Kicking the Habit (Steven Saus)
Its light and sweet, kind of a fluffy antidote to Brian Keene's story honestly. It’s a little wistful, but has a hopeful ending. Or as hopeful as two zombies in love and fighting to keep from eating human brains can be at least.
Zombified (Isabel Roman)
Roman gets mad props for cramming so many pop culture references into this story I almost couldn't keep up. Everything from Freddy Kruger to Scooby-Doo gets it own little mention. Zombies are only present in the last third of the story, but they make up for it in numbers at least!
White Knight, Black Horse (Mercy Loomis)
Much of this story required me to look up unfamiliar terms to understand fully the difference between a 'zombie' and what Joseph was exactly. Its not mentioned, but voodoo is the name of the game in this tale. This is not really a zombie tale, so much as a cultural understanding of what a Voodoo zombie is vs. your Hollywood zombies. For instance if a Voodoo Zombie's ti bon age (soul) is taken by a bokor (sorcerer) then that person has to obey the commands no matter what and has no will, spark of who they were. It was a fascinating read.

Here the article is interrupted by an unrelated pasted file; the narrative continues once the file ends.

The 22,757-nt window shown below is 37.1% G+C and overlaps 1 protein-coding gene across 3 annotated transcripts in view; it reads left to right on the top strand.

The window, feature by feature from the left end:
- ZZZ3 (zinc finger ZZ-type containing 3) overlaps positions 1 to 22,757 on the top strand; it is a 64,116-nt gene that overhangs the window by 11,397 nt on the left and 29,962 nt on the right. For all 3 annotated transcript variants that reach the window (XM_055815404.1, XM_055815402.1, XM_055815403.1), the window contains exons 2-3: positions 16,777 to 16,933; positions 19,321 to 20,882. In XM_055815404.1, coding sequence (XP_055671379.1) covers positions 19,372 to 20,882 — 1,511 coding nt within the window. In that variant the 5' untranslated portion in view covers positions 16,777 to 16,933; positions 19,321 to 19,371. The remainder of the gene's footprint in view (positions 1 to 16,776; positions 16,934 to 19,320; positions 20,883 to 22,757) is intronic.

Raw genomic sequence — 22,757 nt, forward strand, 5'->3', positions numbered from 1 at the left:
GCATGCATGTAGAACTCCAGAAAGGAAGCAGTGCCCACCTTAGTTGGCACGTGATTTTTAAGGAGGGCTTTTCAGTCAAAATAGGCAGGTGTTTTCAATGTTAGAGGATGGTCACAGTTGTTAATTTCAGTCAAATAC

Inhuman Resources (Jeanine McAdam)
For all of us who have nagging parents, played one too many zombie killing games and dread one day having to settle down to a 'real' job, McAdam has written a wonderful solution. I really enjoyed the parallel between the 'office drone' and a 'real zombie' that the characters discussed (at length) and found the short to be an entertaining read.
The Magician's Apprentice (Stacy Brown)
A kind of a quirky be careful what you wish for sort of romance that felt a little jumbled at times and rushed. With so few pages I wouldn't expect elaborate back stories, but I would liked to know more about Antonio at least since Ray and Carla are given quite a bit of personality.
Some New Blood (Vanessa Vaugh)